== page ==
"Happy Easter!" - or: "Why the bunny brings the egg".

There is great anticipation every year for the upcoming Easter festival. And rightly so: there is plenty of feasting, sweets are snacked on and of course the Easter bunny comes along and hides the colourfully painted eggs in the garden. Those who are not enthusiastic about this custom at least get a delicious chocolate bunny as a present and/or distribute the little calorie bombs themselves among their loved ones or in the office. But do we actually know why the bunny and the egg stand for Easter? Where does this strange custom of the Easter egg hunt, which seems so natural to us, come from?

windream wishes Happy Easter 2023

windream wishes you a Happy Easter

The origin of the Easter egg

... is unfortunately not so easy to trace. But there are some plausible explanations. Already in ancient Egypt, the egg was regarded as a symbol for the origin of life and for the resurrection. There could be a connection to the beginning of spring, as Easter traditionally falls in this period. Spring also stands for a kind of new beginning and awakens feelings of new beginnings and renewal in us. 

In Germany, the custom of colouring eggs dates back to the 13th century. Since the church forbade their consumption during the Lent, the eggs were boiled to prolong their shelf life. Then they were coloured to distinguish them from the uncooked eggs. Pretty clever, isn't it? 

And why do people hide Easter eggs today? It is assumed that this tradition goes back to the pagan spring festival "Ostara", when people gave each other eggs. Of course, this too was quickly banned by the Church. In order to avoid this decree unnoticed, people hid their eggs in their neighbours' fields so that they would look for them there and in all probability find them.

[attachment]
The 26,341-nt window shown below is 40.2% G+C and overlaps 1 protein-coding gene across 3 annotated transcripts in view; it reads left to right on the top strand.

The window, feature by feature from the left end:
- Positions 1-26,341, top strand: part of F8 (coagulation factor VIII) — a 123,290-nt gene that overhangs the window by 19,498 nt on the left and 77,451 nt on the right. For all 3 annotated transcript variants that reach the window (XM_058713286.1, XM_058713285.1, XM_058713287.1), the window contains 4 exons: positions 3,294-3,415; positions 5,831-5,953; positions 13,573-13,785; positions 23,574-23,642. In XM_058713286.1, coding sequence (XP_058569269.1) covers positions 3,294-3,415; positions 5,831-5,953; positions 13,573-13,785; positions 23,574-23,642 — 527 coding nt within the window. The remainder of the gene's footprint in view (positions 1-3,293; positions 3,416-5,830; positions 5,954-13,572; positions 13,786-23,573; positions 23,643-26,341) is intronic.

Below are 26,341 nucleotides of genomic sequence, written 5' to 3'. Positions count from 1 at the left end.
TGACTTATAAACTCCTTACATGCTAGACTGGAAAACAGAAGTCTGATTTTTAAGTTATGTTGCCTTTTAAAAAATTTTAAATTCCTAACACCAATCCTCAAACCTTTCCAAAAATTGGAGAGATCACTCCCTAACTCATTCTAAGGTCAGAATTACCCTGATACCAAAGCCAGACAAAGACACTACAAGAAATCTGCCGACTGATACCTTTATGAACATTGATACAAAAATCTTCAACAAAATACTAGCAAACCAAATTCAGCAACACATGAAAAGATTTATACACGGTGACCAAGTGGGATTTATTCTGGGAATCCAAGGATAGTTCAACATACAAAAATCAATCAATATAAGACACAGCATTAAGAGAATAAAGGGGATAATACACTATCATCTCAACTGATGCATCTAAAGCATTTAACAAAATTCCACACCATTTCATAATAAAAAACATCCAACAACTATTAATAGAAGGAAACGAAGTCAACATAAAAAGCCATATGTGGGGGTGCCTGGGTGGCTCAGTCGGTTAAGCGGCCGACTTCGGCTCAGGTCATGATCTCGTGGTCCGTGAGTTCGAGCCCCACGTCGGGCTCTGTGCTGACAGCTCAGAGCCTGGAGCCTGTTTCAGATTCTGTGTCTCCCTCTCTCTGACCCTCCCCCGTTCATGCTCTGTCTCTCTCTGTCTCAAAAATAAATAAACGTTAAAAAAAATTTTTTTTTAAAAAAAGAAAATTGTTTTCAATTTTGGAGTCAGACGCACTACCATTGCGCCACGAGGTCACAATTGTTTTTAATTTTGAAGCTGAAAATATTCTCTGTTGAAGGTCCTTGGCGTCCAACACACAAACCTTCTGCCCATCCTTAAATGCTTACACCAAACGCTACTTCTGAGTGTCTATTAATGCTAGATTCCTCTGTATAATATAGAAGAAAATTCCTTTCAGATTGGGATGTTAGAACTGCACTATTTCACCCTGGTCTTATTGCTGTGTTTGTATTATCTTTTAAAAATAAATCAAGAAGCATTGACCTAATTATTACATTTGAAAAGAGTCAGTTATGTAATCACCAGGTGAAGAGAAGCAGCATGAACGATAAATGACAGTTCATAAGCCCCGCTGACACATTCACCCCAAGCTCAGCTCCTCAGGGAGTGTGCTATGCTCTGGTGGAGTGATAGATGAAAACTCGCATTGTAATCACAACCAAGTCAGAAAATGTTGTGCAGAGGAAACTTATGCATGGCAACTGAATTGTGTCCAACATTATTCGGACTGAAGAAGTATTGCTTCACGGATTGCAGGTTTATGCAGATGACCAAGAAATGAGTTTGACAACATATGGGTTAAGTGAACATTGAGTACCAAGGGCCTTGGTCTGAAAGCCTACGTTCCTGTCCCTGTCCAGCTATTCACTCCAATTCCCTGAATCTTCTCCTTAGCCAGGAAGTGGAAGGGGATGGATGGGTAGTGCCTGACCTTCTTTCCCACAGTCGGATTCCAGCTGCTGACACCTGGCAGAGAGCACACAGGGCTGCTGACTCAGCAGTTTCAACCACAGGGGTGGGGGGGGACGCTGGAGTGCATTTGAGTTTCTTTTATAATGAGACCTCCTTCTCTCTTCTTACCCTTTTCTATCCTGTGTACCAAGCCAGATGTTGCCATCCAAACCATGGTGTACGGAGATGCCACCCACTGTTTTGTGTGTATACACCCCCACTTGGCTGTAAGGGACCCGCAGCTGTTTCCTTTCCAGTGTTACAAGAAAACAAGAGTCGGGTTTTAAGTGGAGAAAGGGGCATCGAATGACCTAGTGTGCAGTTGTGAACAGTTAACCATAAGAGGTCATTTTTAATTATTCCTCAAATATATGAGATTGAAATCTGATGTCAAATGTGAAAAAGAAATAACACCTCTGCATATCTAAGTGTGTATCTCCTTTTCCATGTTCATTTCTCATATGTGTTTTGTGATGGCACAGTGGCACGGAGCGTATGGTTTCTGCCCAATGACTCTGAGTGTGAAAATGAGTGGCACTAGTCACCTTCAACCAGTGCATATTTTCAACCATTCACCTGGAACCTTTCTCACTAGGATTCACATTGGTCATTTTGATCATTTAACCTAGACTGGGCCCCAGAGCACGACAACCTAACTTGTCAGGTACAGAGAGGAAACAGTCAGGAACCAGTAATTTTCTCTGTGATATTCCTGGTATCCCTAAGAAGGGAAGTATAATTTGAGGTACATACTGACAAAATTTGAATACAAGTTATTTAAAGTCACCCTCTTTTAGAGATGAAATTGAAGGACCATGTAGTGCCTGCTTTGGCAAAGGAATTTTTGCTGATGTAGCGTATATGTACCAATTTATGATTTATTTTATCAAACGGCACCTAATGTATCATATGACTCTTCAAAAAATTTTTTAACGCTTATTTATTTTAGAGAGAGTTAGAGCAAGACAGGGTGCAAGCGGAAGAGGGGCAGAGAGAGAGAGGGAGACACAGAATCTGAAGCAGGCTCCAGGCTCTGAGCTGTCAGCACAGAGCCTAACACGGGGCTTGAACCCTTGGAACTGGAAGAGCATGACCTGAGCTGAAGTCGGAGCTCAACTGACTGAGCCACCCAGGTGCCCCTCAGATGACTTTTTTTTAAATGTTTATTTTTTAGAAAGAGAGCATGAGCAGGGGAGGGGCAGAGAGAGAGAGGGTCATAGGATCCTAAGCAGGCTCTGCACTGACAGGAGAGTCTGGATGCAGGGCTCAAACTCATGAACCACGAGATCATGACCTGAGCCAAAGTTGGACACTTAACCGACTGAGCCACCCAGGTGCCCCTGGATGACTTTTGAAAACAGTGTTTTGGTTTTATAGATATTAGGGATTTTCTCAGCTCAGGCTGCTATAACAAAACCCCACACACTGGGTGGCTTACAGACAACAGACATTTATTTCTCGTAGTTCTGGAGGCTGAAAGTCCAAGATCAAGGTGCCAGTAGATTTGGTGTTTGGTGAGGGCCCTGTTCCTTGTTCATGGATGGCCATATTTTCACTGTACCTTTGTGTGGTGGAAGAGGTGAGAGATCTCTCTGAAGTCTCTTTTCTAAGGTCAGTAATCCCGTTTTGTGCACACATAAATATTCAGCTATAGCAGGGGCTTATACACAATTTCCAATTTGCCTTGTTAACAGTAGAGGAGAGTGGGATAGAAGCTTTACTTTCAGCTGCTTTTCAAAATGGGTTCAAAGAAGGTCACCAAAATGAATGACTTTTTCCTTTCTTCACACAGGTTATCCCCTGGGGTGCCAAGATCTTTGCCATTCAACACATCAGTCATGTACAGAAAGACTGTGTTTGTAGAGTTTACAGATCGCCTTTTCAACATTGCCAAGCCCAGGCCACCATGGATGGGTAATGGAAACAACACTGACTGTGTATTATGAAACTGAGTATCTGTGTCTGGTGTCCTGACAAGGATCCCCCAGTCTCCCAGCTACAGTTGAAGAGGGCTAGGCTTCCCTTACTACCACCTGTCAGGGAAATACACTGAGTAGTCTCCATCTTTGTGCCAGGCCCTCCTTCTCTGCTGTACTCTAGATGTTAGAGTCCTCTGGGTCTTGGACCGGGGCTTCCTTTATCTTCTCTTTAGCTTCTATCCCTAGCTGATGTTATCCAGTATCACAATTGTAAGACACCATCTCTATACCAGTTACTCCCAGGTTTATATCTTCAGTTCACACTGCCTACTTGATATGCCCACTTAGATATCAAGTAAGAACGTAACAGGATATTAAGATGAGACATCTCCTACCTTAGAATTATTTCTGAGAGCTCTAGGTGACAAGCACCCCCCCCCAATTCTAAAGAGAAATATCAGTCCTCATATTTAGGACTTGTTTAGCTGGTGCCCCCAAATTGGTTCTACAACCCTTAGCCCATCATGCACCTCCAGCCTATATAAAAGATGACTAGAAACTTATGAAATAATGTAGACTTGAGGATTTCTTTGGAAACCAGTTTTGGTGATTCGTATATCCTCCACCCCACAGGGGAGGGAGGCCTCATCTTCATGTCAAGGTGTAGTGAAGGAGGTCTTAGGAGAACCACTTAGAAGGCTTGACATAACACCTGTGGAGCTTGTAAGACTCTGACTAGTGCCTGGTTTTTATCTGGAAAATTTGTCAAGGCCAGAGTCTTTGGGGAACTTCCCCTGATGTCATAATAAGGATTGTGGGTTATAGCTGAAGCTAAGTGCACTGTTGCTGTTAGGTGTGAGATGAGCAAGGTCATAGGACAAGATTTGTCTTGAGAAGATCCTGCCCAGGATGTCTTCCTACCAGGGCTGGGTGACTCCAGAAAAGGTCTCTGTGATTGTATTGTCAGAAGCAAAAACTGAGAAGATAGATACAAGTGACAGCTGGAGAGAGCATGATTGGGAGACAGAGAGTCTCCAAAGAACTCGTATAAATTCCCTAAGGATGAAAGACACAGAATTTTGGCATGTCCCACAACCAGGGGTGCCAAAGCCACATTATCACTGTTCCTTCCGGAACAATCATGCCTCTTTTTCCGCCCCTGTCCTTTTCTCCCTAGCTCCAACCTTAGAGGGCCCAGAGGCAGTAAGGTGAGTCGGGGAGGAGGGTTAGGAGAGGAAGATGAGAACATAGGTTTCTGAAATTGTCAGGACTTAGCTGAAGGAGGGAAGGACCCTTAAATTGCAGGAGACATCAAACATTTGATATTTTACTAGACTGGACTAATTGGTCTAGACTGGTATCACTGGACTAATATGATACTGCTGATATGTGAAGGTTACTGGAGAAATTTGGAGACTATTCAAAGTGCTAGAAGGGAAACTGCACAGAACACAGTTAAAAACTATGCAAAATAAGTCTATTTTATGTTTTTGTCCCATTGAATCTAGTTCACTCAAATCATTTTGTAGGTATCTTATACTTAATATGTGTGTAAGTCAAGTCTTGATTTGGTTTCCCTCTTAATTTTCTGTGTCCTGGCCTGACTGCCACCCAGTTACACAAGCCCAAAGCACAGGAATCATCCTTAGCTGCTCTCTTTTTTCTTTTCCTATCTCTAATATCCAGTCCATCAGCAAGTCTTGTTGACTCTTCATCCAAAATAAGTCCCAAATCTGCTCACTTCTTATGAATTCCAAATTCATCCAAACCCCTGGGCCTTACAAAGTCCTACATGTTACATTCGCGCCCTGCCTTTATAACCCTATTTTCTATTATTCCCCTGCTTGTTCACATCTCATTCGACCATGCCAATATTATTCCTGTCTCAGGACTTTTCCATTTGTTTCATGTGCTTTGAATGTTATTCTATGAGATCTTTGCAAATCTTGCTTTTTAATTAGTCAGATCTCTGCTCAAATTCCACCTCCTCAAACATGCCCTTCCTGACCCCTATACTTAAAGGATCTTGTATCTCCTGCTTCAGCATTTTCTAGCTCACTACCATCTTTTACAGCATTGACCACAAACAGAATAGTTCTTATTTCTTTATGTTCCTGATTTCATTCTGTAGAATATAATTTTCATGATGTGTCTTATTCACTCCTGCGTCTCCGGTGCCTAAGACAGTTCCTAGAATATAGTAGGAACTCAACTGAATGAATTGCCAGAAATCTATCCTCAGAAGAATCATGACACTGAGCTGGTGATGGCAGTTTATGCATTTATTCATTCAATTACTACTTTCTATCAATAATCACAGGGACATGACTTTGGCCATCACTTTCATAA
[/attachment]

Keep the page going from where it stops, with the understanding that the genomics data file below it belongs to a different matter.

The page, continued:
And the Easter bunny?

The question of why the hare is considered the symbolic animal for Easter is also not clear. The fact is that the fluffy four-legged friend with the distinctive spoons won the race for the official Easter representative in the 19th century at the latest. The competition that existed until then, including the stork and the fox, was thus put in their place. 
And why does the rabbit now bring the eggs? It is said that the starved hares came to the villages and farms in the spring to look for food. It is said that people would often find eggs in the tall grass that the hares had stolen from the chicken coops and then hidden or dropped.

We wish you a happy Easter!

Unfortunately, we cannot say whether these traditions are 100% true. However, we hope that our little Easter greeting could already get you in the mood for the upcoming Easter days. 
In this spirit, we wish all employees, customers, partners and friends of our company a happy Easter and a wonderful, peaceful holiday with your loved ones! 

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Patrick Plenz marketing and corporate communications

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